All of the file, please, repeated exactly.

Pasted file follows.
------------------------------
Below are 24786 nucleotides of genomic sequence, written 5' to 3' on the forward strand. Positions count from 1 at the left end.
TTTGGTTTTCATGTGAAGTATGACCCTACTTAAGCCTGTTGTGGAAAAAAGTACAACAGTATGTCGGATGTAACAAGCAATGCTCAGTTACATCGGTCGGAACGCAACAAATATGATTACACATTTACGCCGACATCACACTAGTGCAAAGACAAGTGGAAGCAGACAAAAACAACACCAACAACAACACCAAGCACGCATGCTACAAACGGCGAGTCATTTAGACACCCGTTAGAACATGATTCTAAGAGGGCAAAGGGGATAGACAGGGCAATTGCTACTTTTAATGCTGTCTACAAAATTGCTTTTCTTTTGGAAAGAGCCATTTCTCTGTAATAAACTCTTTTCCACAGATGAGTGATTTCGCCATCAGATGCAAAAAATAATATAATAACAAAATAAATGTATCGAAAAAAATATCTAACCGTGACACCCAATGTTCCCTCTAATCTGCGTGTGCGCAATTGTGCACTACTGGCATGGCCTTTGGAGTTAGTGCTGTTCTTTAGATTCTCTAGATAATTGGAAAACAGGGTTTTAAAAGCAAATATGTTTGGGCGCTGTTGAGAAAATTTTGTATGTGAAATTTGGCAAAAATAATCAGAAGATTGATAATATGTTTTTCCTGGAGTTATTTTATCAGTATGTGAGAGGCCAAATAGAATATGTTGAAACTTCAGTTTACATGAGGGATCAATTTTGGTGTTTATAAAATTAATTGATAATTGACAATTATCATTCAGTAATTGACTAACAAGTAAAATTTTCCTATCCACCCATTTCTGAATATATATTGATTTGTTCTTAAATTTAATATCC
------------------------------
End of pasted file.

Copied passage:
Below are 24786 nucleotides of genomic sequence, written 5' to 3' on the forward strand. Positions count from 1 at the left end.
TTTGGTTTTCATGTGAAGTATGACCCTACTTAAGCCTGTTGTGGAAAAAAGTACAACAGTATGTCGGATGTAACAAGCAATGCTCAGTTACATCGGTCGGAACGCAACAAATATGATTACACATTTACGCCGACATCACACTAGTGCAAAGACAAGTGGAAGCAGACAAAAACAACACCAACAACAACACCAAGCACGCATGCTACAAACGGCGAGTCATTTAGACACCCGTTAGAACATGATTCTAAGAGGGCAAAGGGGATAGACAGGGCAATTGCTACTTTTAATGCTGTCTACAAAATTGCTTTTCTTTTGGAAAGAGCCATTTCTCTGTAATAAACTCTTTTCCACAGATGAGTGATTTCGCCATCAGATGCAAAAAATAATATAATAACAAAATAAATGTATCGAAAAAAATATCTAACCGTGACACCCAATGTTCCCTCTAATCTGCGTGTGCGCAATTGTGCACTACTGGCATGGCCTTTGGAGTTAGTGCTGTTCTTTAGATTCTCTAGATAATTGGAAAACAGGGTTTTAAAAGCAAATATGTTTGGGCGCTGTTGAGAAAATTTTGTATGTGAAATTTGGCAAAAATAATCAGAAGATTGATAATATGTTTTTCCTGGAGTTATTTTATCAGTATGTGAGAGGCCAAATAGAATATGTTGAAACTTCAGTTTACATGAGGGATCAATTTTGGTGTTTATAAAATTAATTGATAATTGACAATTATCATTCAGTAATTGACTAACAAGTAAAATTTTCCTATCCACCCATTTCTGAATATATATTGATTTGTTCTTAAATTTAATATCC